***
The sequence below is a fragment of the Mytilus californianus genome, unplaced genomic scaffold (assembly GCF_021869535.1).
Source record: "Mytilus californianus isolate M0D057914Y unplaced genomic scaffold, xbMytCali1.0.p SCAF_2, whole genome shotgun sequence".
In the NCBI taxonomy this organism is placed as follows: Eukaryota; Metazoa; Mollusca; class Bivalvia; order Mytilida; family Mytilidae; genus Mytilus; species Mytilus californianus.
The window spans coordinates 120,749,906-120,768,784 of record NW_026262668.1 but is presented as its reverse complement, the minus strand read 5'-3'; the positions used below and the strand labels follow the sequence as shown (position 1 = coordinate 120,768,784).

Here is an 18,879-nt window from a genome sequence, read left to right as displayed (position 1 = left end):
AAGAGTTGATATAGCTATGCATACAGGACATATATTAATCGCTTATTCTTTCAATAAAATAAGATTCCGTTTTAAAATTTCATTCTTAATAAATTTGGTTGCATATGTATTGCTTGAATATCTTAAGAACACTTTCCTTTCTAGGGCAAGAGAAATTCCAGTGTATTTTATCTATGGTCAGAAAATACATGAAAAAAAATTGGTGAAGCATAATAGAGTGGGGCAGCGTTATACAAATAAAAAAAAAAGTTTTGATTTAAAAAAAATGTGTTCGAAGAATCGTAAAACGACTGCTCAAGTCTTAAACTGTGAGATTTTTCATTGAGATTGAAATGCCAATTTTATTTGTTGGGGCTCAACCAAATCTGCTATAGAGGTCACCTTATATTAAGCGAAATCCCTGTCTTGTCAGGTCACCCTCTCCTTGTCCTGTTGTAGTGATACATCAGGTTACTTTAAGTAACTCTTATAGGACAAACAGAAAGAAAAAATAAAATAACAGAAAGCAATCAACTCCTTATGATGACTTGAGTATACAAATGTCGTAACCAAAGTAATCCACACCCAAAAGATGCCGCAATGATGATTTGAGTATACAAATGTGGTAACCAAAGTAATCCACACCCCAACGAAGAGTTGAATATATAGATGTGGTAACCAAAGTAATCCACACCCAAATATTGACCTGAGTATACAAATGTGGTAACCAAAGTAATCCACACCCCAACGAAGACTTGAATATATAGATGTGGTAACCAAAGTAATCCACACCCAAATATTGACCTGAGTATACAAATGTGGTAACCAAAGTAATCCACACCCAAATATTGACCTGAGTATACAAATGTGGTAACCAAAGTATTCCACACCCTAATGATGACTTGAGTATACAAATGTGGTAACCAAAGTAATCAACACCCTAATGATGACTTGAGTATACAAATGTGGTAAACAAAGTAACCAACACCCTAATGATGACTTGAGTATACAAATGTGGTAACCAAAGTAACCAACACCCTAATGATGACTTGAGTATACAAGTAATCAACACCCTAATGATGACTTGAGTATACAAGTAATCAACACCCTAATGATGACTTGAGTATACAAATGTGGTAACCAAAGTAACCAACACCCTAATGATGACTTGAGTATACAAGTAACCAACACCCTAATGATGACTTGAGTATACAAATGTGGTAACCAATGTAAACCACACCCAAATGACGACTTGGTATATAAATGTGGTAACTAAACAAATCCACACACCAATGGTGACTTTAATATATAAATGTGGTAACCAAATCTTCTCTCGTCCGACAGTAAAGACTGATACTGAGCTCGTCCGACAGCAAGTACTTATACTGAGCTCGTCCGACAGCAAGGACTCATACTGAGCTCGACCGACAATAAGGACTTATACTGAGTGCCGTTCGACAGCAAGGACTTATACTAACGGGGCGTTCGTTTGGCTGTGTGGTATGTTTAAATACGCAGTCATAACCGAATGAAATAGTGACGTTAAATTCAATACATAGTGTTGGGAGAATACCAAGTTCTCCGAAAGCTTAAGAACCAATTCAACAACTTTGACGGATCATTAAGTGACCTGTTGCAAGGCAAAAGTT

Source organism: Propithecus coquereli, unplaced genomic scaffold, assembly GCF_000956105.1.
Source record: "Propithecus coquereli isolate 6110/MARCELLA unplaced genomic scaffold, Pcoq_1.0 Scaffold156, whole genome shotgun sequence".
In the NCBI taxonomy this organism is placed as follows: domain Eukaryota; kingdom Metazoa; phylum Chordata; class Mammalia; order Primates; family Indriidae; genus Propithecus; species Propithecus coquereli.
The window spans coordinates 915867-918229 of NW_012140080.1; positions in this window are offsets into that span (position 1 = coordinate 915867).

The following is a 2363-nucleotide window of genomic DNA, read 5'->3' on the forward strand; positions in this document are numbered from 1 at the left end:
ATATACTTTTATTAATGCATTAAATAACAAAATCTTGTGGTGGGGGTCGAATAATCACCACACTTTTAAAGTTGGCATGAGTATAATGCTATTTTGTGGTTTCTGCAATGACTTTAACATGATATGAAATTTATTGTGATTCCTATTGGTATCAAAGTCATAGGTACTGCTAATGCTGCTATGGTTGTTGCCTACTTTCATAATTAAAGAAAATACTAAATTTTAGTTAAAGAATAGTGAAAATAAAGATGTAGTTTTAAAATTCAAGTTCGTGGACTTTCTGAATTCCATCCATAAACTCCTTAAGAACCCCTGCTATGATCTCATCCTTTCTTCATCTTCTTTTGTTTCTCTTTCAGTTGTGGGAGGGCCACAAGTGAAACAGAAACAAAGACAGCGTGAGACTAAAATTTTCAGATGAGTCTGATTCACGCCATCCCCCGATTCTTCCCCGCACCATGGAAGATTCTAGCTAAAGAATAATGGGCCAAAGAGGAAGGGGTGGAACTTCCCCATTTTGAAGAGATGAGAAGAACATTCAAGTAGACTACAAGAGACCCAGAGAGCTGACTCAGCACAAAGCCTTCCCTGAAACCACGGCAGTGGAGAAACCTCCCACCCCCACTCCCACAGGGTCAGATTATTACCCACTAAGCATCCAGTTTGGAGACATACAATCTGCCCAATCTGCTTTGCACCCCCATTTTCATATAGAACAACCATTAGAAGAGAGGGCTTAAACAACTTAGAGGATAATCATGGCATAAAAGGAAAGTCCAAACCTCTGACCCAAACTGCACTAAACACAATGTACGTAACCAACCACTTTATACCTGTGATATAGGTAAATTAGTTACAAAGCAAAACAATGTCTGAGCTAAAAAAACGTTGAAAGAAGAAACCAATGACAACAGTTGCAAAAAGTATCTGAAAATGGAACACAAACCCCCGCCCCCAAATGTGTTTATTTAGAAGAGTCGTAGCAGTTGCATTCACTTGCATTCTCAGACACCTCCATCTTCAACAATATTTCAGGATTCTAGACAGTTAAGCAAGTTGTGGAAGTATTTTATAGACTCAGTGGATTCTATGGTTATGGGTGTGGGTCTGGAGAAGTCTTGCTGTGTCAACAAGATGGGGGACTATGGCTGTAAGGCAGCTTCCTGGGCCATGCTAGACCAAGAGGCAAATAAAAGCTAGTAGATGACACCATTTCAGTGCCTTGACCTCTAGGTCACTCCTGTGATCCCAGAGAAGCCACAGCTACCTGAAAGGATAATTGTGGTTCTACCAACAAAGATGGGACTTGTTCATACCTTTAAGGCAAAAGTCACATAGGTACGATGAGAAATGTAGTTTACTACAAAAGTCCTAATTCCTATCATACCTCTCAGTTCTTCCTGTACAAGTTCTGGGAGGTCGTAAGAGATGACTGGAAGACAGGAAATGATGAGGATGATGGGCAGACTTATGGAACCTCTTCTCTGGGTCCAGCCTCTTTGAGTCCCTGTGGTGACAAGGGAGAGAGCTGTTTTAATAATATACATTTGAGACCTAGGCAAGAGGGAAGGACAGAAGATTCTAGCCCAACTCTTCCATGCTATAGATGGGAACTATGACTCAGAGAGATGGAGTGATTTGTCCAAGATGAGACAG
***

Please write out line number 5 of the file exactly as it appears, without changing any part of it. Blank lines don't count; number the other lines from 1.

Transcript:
Here is an 18,879-nt window from a genome sequence, read left to right as displayed (position 1 = left end):